Thanks to a freak storm bearing a name no one recognized, Washingtonians are being thrust into figuring out how to live without electricity. The Derecho not only created a post-apocalyptic scene around town, it also led to some pre-industrial conditions. Hundreds of thousands of people were without power. In the middle of a heat wave. The worst heat wave ever.
I feel a little bad commenting on these circumstances since I still have power, and a gorgeous ceiling fan is whirring over my head. But I do think that I have some experience to bring to bear for those suffering through less ideal conditions. First, I was a Peace Corps volunteer from 1998 to 2000 in Morocco. Second, we lived without electricity in downtown DC, and didn’t have a fridge for three years, from 2007 to 2010, in order to avoid patronizing the utility that had the nerve to tell my husband that I “get upset easily.”
But that is a longer story. Today I plan to just share some tips on how to live in a heat wave without electricity. This is not so different from my post last week about beating the heat while beating back global warming.
1- Get subterranean if you can. It’s cool in the basement, or it’s even cool if you can go down one flight of stairs somehow.
2- Go to a museum. Or a movie. Or the pool. Or all three. It’s just too hot in the house during peak hours of heat in the mid afternoon. Communal air conditioning is available all around you. Don’t forget to charge your phone while you’re out.
3- Block the sun. Make the house as cool as you can with shades and insulation. Learn the quirks of you home and how to keep the sun out. Use sheets and tacks if you don’t own blinds- the thicker the better.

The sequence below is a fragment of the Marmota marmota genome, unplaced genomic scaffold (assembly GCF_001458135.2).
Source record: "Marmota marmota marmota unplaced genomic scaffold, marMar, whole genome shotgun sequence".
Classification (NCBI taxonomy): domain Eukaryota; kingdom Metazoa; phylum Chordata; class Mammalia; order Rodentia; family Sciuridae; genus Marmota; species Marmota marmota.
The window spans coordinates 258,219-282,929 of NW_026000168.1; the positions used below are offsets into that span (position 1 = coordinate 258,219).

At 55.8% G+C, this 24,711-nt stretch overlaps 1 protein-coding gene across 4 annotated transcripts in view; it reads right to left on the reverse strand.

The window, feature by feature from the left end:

4- Eat non-perishable food. What doesn’t need a fridge? Pasta, rice, beans, barley, dried fruit, and eggs, are just a few options. Cook with oil, not butter if you have a gas camping stove to cook with. A sun oven makes beans and rice really well.
5- Eat what you buy, if it is perishable. If you buy a pint of ice cream eat it. If you buy a six pack, drink it. Ordered take out? Finish it. Seriously, this is the best part of living without electricity, it gives you license to indulge a bit in this area.
6- Get wet. Wet your sheets before you got to bed. Just do it with water, and not with the liquid your toddler would wet his bed with. You’ll stay much cooler once you get over the odd feeling of having wet sheets on you.
7- Share with your neighbors. If you have too much in the fridge, give some away. It’s as good a time as any to meet your neighbors.
8- Wash your clothes in the tub and dry them on a line. Just clean your feet and then stomp on your clothes with a bit of soap. Rinse, stomp, and declare victory. Wash socks by putting them on your hands like mittens, and washing your hands. Remember that a worn sock is a dirty sock, so it’s probably wise to avoid socks altogether in the heat.
9- Relax. Don’t run around in the heat. Get a glass of water and find the coolest spot to sit.
10- Open doors and windows during cooler hours and shut them during hotter hours. It’s usually coolest at dawn, so get up early to throw open those windows. Of course, in DC that’s also peak mosquito hour, so be sure you have screens!
Everyone’s been camping, and living in your house without electricity isn’t that different. It can be a lot of fun, and it certainly makes for a good story for the kids when they grow up!
About Keya Chatterjee
Keya Chatterjee is a Climate Change and Environment expert, and Director for International Climate Policy at World Wildlife Fund. Her work focuses on the environmental crisis facing the planet, and what policies and measures should be taken to ameliorate the most catastrophic impacts of climate change. Keya’s commentary on climate change policy and sustainability issues has been quoted in dozens of media outlets including USA Today, CNN, and NBC Nightly News. Keya resides in Washington, DC with her husband Andrew and her son Siddharth. She enjoys practicing yoga, biking, and spending time with her friends and family. She is working on a book about how to have a baby without raising your carbon footprint to be published in 2013 by Ig Publishing. Keep up with Keya’s writing on the nexus of climate change activism and motherhood at www.keyachatterjee.com.